(This post should probably called a disclaimer).
The above statement is not true..
Readers are hereby informed that the eccentric mad cap author of this post is in no way respectable, but is fortunately a woman and unfortunately married, though fortunately to the man of her dreams.
I am a feminist… have been one for as long as I remember and will always stay so.
My mother was recently sorting out my locked up childhood cupboard of ‘all sorts of crap you can ever imagine’ ,literally all sorts of crap. I had a huge collection of dirty toffee wrappers that I picked up from the stress (just because they looked interesting), curious looking stones, machine parts, broken dolls, lumps of clay, foreign chocolates that I simply refused to eat or throw away… you name it .. I got it, bless my parents for putting up with it. It’s a wonder that I have not grown up to be a hoarder..
Well, my mind with its heaps and piles of useless random thoughts make up for it, I guess. I am a mental hoarder( pun intended). I also a have a pathetic sense of humor and insist on “explaining” my jokes( regardless of whether you get it, didn’t get it, laughed at it, laughed at me, wanna run away from me…).
So, anyway, my mom was going through some of the loose sheets of manuscripts, from the time when I was probably eleven or twelve. I had written something along the lines of ” I condemn the male species who think that women are responsible for domestic duties and do not even appreciate them for it. I challenge these spineless cowards to take upon the various responsibilities of a house wife for a single day and successfully fulfill it.”
Such strong words considering I never did any house work and nobody expected me to..as we tamils like to say.. didn’t wash even my own plate (and most often my hands too). I was waited on hand and foot, not because we were super rich but just because I am me. ( Did I mention that I was also a pompous ass?).
In Indian culture, it is inevitable that girl children are initiated into domestic duties from a very young age in preparation for their marriage. The often quoted refrain of the mothers, aunts and other busy bodies is that ” what will your mother – in – law say?”(when you get married, which will probably not happen for at least the next ten years or so).”she will say that your parents have not brought you up well.” In my house though, things were quite different. The fact that I was brought up differently by a wonderfully liberal father and delightfully understanding mother, only made me more observant of the difference in the realities of other young girls around me.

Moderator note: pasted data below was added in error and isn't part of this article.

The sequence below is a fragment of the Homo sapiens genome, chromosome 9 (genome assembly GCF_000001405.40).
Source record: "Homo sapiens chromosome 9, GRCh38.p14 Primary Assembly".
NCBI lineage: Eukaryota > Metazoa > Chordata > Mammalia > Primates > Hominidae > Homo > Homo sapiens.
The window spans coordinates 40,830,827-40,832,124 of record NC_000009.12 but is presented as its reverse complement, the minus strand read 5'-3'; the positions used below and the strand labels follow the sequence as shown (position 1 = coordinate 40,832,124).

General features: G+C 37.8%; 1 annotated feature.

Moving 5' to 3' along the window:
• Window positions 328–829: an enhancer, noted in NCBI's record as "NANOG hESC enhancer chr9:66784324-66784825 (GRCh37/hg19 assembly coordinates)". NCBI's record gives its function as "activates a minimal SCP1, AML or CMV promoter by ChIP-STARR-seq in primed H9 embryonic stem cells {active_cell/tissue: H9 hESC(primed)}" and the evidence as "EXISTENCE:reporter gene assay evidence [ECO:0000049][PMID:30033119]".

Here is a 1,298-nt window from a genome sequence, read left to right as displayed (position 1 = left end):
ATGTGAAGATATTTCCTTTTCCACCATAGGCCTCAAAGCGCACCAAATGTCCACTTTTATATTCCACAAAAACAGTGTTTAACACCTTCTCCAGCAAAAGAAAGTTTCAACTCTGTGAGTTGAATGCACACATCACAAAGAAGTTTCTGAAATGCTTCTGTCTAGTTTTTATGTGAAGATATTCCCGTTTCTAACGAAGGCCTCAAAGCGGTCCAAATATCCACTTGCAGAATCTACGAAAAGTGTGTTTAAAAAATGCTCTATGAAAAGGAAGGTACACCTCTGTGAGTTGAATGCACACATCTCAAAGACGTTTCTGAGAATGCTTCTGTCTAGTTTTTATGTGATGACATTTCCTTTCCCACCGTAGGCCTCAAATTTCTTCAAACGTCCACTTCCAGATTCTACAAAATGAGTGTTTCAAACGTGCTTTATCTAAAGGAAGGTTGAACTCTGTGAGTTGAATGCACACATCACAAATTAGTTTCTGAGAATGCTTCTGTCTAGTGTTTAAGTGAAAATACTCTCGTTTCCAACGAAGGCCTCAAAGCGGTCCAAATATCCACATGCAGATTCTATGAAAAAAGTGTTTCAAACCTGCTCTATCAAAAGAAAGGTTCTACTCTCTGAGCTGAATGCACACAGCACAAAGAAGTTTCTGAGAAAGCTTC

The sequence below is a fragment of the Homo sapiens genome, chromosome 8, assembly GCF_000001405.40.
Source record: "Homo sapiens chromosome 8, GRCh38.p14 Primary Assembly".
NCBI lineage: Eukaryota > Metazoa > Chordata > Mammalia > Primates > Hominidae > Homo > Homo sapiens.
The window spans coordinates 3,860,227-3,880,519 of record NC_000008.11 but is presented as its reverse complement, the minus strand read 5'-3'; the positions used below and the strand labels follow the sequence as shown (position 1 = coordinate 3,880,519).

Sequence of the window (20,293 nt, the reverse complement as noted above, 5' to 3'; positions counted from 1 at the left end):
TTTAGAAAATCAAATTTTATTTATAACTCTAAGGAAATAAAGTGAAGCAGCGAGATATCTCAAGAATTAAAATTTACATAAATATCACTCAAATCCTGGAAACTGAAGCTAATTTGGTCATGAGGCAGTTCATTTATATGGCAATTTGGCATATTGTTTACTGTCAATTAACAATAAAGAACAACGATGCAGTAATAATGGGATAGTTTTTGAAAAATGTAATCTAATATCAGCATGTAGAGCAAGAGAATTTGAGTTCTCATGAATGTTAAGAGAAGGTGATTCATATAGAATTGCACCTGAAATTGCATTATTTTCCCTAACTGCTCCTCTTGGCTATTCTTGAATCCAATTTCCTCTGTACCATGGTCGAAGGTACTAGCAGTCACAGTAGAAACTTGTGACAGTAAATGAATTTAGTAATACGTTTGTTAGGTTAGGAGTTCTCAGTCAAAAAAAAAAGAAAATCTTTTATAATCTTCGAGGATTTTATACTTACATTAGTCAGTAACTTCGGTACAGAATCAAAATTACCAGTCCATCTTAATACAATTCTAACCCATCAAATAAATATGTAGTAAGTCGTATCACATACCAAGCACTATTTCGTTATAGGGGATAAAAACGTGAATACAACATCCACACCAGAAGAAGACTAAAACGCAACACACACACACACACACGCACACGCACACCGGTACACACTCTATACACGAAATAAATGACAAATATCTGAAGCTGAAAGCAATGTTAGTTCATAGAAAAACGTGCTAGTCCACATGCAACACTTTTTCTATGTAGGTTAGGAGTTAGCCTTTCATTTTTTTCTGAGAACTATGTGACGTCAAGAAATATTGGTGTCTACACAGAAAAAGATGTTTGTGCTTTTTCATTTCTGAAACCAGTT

I was a notorious tomboy, who spent half her time climbing trees( My dad was the one who taught me to climb tress when I was probably two or three years old, cool, no?)and the other half reading books, never asked to ” behave properly”, never stood in front of the mirror for more than two minutes( didn’t give a shit about how I looked), basically did as I pleased and bossed everybody around. Did I mention I also have a brother, who is four years elder to me, who had to put up with all my tantrums, be my slave and suffer my abuse? I call him little brother.. little one.. cos that’s what he is to me.. Someone to do my bidding, to be ordered about.
Observing and meeting women from all walks of life, I see one thing in common, that most women are oblivious of the various ways media, tradition, culture and the government inhibit them and force them to fit a particular ‘type’ or model. They don’t realise that without these blindfolds that society forces upon them, they could truly discover their self and their interests and that life would be a lot more simpler. Even when women do realize these hurdles and traps, they do not understand its significance or get past it. We know that something is ‘not quite right’ but we learn to live with it, because we don’t know how deep the roots of patriarchy and inequality runs.